Christ existed before all things, and in union with him all things have their proper place. Jesus first, superior to all he created (including many of these strange spiritual things we don’t know much about. Christianity is not committed to saying there are no other spiritual powers or forces – but asserts the greatest of all). You can’t say that, and then follow it with “Jesus is one among many teachers and holy men” or “Jesus is another prophet”. It doesn’t make sense – you must choose one or other. Jesus is the head of his body, the church; he is the source of the body’s life. He is the first-born Son, who was raised from death, in order that he alone might have the first place in all things.

“For it was by God’s own decision that the Son has in himself the full nature of God. 19 For in him all the fullness of God was pleased to dwell, 20 and through him God was pleased to reconcile to himself all things, whether on earth or in heaven, by making peace through the blood of his cross. For it was by God’s own decision that the Son has in himself the full nature of God.

Colossians 1:19,20

It was through the Son, then, that God decided to bring the whole universe back to himself. God made peace through his Son’s blood on the cross and so brought back to himself all things, both on earth and in heaven. Jesus is not just part or the church, or founder of the church – he is head, and life-source, and living ruler. Jesus is the one who brings us back to God – Christ is King because of the Cross, and that by the plan and decision of God. Paul will not allow Jesus’ role to be diminished, his place as head and ruler of the Church to be challenged.

Here we are in the twenty first century. Yes, we have many faiths, traditions and practices, and our Christian faith leads us to respect the freedom of people to believe, and even get faith wrong. But, is there a greater prophet? Someone more modern who will put Jesus in his lower place? Would you seriously think of replacing the creator of the universe, who played the key and costly role in setting us free? That would indeed be madness.

“Redemption” ?

Luke 2:22-40 What do you make of that story? Only Luke tells it – so is it less interesting, or less relevant? It starts as a bit of ritual. Jesus was brought up as a Jew, so circumcised a week after his birth, and then at 40 days old taken with his mother to the Temple. Mary presents him in the Temple, and makes a sacrifice – the 2 pigeon option allowed for the poor – in a ceremony required by the Old Testament.

So far, not very helpful you might think. But hold on. That ceremony came from the Exodus and the Passover. You remember how the slaves in Egypt escaped after a series of plagues, and the last and worst of the plagues was – the death of the firstborn. And Exodus 13 explains how all the firstborn of the Israelites belonged in a special way to God. There is more detail, but it makes sense – Jesus belonging specially to God; a small fee paid to ransom him and return him to his family . .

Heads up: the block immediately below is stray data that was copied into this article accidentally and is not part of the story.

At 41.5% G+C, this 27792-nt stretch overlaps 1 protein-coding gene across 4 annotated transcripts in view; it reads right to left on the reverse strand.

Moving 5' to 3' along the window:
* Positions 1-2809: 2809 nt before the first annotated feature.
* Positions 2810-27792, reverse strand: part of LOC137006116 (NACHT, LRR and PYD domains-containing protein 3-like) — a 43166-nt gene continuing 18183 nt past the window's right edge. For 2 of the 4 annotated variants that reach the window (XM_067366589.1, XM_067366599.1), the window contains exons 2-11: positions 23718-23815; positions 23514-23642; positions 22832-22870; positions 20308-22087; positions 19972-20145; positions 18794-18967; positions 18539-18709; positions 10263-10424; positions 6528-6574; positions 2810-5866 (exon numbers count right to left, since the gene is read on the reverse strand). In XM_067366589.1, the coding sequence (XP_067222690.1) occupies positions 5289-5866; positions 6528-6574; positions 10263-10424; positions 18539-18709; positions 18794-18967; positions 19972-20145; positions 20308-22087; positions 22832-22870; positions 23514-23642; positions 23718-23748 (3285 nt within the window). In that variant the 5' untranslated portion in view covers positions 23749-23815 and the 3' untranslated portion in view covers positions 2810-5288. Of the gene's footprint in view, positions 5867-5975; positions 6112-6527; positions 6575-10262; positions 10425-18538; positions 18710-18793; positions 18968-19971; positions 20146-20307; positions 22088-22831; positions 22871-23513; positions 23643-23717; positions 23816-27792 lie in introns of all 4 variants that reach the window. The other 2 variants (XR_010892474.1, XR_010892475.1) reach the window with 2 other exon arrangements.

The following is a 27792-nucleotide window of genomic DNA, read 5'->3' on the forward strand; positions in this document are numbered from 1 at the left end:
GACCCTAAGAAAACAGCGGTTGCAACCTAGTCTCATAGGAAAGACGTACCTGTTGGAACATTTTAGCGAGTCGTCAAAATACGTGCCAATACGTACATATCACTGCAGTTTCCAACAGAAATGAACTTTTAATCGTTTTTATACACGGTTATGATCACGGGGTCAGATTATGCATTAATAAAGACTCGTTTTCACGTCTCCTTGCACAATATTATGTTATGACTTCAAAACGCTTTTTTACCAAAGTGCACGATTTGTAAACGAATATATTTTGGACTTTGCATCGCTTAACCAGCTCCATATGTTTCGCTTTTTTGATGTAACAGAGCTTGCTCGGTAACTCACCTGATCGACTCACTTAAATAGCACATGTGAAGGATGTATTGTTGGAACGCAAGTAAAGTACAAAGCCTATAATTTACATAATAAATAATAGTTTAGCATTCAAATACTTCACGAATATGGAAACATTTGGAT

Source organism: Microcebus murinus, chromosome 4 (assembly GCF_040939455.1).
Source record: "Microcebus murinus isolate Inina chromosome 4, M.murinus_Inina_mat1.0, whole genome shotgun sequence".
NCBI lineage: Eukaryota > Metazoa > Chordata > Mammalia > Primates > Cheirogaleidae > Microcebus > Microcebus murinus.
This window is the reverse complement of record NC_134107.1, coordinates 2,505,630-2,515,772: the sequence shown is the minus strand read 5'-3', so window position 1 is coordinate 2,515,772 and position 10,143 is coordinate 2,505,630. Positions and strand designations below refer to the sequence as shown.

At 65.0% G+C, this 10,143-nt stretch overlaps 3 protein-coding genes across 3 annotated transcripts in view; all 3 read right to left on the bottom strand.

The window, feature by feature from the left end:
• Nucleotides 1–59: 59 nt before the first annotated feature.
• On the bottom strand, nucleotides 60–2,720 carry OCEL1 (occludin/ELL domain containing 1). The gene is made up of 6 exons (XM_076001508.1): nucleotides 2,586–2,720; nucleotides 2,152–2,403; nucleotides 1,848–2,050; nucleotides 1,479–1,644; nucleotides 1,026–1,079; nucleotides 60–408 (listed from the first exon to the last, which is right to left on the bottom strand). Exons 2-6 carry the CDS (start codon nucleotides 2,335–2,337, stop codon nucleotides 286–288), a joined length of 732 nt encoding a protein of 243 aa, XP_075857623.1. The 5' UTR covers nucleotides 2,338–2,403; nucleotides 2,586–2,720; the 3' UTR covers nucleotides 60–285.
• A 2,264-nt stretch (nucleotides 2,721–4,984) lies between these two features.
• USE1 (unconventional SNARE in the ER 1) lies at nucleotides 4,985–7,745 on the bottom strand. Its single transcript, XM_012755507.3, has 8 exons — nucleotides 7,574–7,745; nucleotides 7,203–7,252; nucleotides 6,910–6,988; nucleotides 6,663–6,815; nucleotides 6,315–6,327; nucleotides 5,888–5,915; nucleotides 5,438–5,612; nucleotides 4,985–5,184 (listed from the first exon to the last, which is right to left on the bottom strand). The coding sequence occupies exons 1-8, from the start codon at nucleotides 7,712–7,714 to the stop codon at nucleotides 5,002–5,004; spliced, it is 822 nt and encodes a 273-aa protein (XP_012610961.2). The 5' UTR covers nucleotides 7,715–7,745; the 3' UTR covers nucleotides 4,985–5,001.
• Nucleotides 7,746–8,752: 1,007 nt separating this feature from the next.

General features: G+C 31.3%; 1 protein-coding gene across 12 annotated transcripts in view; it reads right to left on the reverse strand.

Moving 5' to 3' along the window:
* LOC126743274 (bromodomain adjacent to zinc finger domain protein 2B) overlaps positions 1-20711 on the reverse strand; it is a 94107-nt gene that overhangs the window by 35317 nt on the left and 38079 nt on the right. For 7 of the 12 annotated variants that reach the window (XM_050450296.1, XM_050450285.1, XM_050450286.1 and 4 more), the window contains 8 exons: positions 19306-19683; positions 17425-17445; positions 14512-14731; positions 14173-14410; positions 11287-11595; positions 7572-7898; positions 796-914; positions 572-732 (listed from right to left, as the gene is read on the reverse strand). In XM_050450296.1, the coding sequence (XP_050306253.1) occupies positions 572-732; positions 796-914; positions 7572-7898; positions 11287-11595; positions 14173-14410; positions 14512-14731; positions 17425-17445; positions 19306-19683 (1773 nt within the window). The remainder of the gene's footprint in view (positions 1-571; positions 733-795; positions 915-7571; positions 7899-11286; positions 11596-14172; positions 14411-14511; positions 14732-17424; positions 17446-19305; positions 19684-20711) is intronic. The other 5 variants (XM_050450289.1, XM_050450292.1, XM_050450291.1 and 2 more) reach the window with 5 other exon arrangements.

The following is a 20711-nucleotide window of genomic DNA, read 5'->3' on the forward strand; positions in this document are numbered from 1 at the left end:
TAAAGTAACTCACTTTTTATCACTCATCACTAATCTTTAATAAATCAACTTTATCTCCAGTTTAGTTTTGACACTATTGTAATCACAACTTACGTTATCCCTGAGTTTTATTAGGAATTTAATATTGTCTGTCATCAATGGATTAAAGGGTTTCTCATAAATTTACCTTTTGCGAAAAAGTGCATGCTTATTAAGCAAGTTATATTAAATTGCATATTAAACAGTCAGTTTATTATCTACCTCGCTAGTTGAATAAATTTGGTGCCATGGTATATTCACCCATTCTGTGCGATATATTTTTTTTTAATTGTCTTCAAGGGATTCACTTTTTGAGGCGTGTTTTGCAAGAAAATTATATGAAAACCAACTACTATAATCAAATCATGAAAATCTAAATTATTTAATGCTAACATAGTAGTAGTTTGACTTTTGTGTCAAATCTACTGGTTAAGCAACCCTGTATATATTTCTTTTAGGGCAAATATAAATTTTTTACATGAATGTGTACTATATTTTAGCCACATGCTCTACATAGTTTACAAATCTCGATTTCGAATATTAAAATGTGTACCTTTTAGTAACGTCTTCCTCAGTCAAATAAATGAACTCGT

Then the excitement grows again. Simeon appears. How can he tell one baby from another? Somehow the Holy Spirit makes it possible. He has been promised (and, since God keeps his promises) now understands he is seeing the promised Messiah.

He speaks of a light for the Gentiles – all the world!

And of glory for God’s people

and he warns Mary of suffering, as Jesus will bring some people down, as well as raising others up.

If you feel excited (and perhaps you should), Mary and Joseph are amazed. They haven’t forgotten the earlier messages and promises, angels, shepherds – but how does Simeon know? This Holy Spirit has something.

To reinforce the importance and transforming power of the Holy Spirit, Anna arrives – and she is a prophet. Whether she accepts Simeon’s word, or knows by her own spiritual insight – she now also give thanks to God, and talks about Jesus to all who were still looking for God to do something.

It started with a bit of Jewish ritual. It gained significance as we found a connection with the Passover (don’t forget the Last Supper was a Passover meal, and the Christian eucharist depends on it). God’s people were set free at the Exodus, as they will be again more lastingly by Jesus and his death. The idea of Redemption is interesting.

Then there is the excitement of the Holy Spirit giving revelations and warnings – the same Spirit who will be active in Jesus ministry, the same Spirit who guides and empowers Christians today. It is beginning to happen, and it is good, and we know it hasn’t stopped. Where is the Spirit active today? Who are the Simeons and Annas, praying, understanding, talking about God?

Even at 40 days old, Jesus is exciting, making things happen.